September 19, 2016 at 6:00 pm (Reads) (, , , )

zeroZero-G by Rob Boffard


I’ve gotten to where I’m leery of second books in trilogies. Lately, it seems like most of them aren’t really novels, so much as they are a bridge between a self-contained first novel and the conclusion to a larger story tangentially related to the first one. I think The Matrix set this trend, and going into Zero-G, I expected it to be the case with the Outer Earth series, too.

On the bright side, Boffard did a good job of creating a story that’s more-or-less self-contained. It has a distinctive beginning, middle, and end, but it also ends on an incomplete note, since this isn’t the whole story. The plot of Zero-G is about a group of rebels who plan to return to Earth from the space station where humanity has lived for the past 100 years. Riley, the main character from Tracer, the first book, is the main character here, too, and to complicate matters, Boffard includes an unhinged doctor who wants to take revenge on her and Okwembu, the councilperson whose plot from the first book killed a woman he was infatuated with. There’s also a third plot involving a sickness that overtakes Outer Earth, and all of it comes together in a gripping story that kept me reading.

(Spoilers ahead.)

Unfortunately, there are parts of the story that simply don’t make a lot of sense. In my review of Tracer, I wrote about how certain elements of a story are sacrificed for an action story, and those elements are missing from Zero-G, too. Characterization is weak, as is any connection to other characters in the novel. The sickness I mentioned above wipes out 90% of the population of Outer Earth, but we only know this because it’s mentioned in passing late in the novel. We see the effects of it here and there, but we’re never given the scale of it all until then, and the other characters don’t give the threat of it much concern, since it winds up they’re all immune to it. Later, a breach in the hull of Outer Earth presumably wipes out the rest of the population of the station, but the other characters treat it like it’s just any other day. There’s no real emotion or concern over the loss.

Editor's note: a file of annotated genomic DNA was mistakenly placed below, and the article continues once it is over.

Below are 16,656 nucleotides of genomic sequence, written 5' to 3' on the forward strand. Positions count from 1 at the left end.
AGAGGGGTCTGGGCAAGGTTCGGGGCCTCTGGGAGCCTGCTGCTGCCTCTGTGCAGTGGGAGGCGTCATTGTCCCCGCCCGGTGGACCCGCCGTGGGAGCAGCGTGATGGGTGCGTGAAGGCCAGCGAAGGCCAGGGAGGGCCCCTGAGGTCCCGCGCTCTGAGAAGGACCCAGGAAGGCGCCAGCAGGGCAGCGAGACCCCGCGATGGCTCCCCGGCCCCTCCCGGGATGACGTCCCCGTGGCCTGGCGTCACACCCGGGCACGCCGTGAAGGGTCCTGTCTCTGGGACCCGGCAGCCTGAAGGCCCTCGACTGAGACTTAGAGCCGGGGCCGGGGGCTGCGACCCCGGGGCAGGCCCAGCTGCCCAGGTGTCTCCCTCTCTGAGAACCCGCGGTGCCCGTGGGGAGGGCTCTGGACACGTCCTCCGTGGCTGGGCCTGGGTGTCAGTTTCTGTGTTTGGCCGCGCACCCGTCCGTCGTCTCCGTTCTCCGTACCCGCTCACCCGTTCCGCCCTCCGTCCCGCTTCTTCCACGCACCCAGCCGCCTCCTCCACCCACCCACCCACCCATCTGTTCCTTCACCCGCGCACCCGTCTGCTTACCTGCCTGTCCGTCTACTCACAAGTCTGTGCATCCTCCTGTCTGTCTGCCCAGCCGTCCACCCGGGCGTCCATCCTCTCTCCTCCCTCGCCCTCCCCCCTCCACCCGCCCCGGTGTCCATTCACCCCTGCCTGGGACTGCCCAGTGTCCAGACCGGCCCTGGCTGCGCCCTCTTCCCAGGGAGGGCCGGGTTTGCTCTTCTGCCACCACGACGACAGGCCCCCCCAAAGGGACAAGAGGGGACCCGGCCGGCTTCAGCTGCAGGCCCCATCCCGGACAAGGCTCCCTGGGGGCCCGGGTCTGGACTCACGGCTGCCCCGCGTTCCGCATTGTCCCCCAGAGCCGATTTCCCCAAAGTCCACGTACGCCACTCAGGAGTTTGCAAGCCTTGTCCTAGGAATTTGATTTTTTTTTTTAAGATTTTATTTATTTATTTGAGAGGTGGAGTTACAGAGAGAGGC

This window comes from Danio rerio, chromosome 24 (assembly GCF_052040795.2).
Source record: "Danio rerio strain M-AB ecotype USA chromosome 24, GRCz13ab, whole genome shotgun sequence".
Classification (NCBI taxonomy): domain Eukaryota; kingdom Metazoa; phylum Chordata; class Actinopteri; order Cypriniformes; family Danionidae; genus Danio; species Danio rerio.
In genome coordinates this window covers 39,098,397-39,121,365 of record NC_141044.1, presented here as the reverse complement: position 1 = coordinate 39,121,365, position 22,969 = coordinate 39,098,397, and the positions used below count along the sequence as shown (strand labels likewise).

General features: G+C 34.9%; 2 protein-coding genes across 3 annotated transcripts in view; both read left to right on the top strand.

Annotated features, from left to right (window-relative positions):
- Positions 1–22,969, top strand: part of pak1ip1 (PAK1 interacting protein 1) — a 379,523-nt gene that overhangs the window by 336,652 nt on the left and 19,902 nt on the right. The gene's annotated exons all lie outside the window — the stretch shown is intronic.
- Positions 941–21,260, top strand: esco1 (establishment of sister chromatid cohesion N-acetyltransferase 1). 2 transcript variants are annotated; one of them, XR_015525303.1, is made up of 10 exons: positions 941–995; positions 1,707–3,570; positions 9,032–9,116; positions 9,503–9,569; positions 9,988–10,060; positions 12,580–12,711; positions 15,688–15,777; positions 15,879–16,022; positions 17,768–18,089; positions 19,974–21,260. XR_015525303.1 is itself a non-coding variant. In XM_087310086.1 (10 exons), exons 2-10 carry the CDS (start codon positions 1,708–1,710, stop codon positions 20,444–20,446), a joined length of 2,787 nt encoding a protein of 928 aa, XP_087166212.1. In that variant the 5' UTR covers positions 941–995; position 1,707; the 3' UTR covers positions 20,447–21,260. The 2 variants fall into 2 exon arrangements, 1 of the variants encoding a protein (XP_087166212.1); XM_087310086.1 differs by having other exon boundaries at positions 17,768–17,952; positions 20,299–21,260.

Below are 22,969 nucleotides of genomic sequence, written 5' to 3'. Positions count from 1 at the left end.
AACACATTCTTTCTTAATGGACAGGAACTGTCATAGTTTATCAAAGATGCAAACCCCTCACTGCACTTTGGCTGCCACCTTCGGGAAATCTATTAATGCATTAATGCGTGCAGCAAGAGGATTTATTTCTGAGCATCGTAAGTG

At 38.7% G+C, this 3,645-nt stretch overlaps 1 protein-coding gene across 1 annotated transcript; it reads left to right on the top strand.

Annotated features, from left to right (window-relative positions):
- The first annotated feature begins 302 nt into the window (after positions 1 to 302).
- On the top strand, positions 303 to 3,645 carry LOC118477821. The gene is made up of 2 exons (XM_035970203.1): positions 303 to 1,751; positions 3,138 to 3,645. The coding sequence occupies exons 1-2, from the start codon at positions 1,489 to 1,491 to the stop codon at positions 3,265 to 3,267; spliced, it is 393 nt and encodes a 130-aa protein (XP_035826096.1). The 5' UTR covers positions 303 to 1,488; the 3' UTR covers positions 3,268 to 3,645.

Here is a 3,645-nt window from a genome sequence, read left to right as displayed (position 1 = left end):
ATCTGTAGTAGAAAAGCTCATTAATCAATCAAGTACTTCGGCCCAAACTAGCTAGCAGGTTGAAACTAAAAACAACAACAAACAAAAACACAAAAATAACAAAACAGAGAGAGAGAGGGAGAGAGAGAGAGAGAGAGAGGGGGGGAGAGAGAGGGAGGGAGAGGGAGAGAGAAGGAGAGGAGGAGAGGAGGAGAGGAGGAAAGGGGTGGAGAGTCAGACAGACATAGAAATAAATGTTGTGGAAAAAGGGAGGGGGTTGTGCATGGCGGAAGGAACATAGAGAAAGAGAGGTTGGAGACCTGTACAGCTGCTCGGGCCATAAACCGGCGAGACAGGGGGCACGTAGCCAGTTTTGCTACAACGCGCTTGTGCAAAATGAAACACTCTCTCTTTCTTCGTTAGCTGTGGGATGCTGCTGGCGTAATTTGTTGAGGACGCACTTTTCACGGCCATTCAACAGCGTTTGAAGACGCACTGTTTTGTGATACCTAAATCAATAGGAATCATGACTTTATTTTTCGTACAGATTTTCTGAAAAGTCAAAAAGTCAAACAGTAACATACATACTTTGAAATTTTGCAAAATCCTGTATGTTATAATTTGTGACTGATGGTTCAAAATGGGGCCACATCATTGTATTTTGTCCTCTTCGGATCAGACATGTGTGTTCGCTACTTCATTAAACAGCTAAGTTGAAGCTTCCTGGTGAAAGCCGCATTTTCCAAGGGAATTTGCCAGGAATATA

Also like TracerZero-G follows an odd structure where Boffard writes from multiple viewpoints in each chapter, though the lion’s share of them go to Riley. I’m fine with him doing that, but what makes it odd is that Riley’s chapters are written in the first person, and the other characters’ are written in third person. He also notes at the start of each chapter who the focus is, so I didn’t understand why he made that jump in voice. He could have made the entire book first person or third person and it would have been fine, but the alternating voices were jarring. Plus, as much as Riley narrates the story, it’s odd that he brought in the other characters at all. I can see why he did it — Boffard wanted to give additional perspectives to the story — but I think it would have been a stronger story had he limited the perspective just to Riley.

Zero-G is also written in the present tense, which still throws me. I’ve read plenty of books written in the present tense, and in some cases I didn’t realize it until much later after I had finished them. It doesn’t work as well for me in these stories, though I’ll admit I got used to it the more I read the book. I think doing so is an attempt by the author to give the story a sense of immediacy, but having it written in the past tense wouldn’t remove any of the drama of the story. It just seems like an odd choice.

Speaking of the drama of the story, parts of it were lacking because of the way Boffard structured it. When there were moments where the characters were faced with a dilemma, it was solved by the next paragraph, or sometimes even in the next sentence. It’s not unusual for a character to make a decision, have another character tell him not to, because of some reason, and then the other character to immediately change his mind. There was never a chance to feel the tension of the moment while the reader has to wonder how it’s going to play out. This didn’t happen all the time — there were still key elements of the story that stretched out as one would expect — but it happened often enough to make me question the motivations of the characters and the overuse of coincidence in the plot.

The story is still entertaining and engaging, but it lacks some characteristics which would have made it a great story. As it is, it’s OK, at best (enough so for me to jump straight into the third book in the series), but I can see how, with a little more work, the story could have been extraordinary. For sheer story-telling power, though, the book succeeds.

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